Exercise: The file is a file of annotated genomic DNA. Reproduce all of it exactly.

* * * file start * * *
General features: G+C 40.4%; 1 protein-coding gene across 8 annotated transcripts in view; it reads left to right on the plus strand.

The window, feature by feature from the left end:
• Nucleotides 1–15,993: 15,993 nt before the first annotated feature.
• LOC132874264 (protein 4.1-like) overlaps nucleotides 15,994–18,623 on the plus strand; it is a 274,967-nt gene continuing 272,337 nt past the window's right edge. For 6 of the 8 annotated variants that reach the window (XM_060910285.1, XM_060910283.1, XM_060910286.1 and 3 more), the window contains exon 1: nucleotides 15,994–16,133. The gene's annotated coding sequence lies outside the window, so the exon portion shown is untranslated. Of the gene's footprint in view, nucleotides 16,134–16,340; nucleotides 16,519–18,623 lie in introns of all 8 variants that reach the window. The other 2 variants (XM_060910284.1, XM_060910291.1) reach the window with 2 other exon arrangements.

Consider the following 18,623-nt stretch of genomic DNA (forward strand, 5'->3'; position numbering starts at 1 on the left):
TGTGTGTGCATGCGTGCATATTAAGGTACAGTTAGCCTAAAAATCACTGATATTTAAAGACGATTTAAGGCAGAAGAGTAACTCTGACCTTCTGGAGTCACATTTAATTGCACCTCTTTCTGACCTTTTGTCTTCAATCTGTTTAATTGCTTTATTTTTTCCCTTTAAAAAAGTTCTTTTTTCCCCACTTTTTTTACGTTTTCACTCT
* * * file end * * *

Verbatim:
General features: G+C 40.4%; 1 protein-coding gene across 8 annotated transcripts in view; it reads left to right on the plus strand.

The window, feature by feature from the left end:
• Nucleotides 1–15,993: 15,993 nt before the first annotated feature.
• LOC132874264 (protein 4.1-like) overlaps nucleotides 15,994–18,623 on the plus strand; it is a 274,967-nt gene continuing 272,337 nt past the window's right edge. For 6 of the 8 annotated variants that reach the window (XM_060910285.1, XM_060910283.1, XM_060910286.1 and 3 more), the window contains exon 1: nucleotides 15,994–16,133. The gene's annotated coding sequence lies outside the window, so the exon portion shown is untranslated. Of the gene's footprint in view, nucleotides 16,134–16,340; nucleotides 16,519–18,623 lie in introns of all 8 variants that reach the window. The other 2 variants (XM_060910284.1, XM_060910291.1) reach the window with 2 other exon arrangements.

Consider the following 18,623-nt stretch of genomic DNA (forward strand, 5'->3'; position numbering starts at 1 on the left):
TGTGTGTGCATGCGTGCATATTAAGGTACAGTTAGCCTAAAAATCACTGATATTTAAAGACGATTTAAGGCAGAAGAGTAACTCTGACCTTCTGGAGTCACATTTAATTGCACCTCTTTCTGACCTTTTGTCTTCAATCTGTTTAATTGCTTTATTTTTTCCCTTTAAAAAAGTTCTTTTTTCCCCACTTTTTTTACGTTTTCACTCT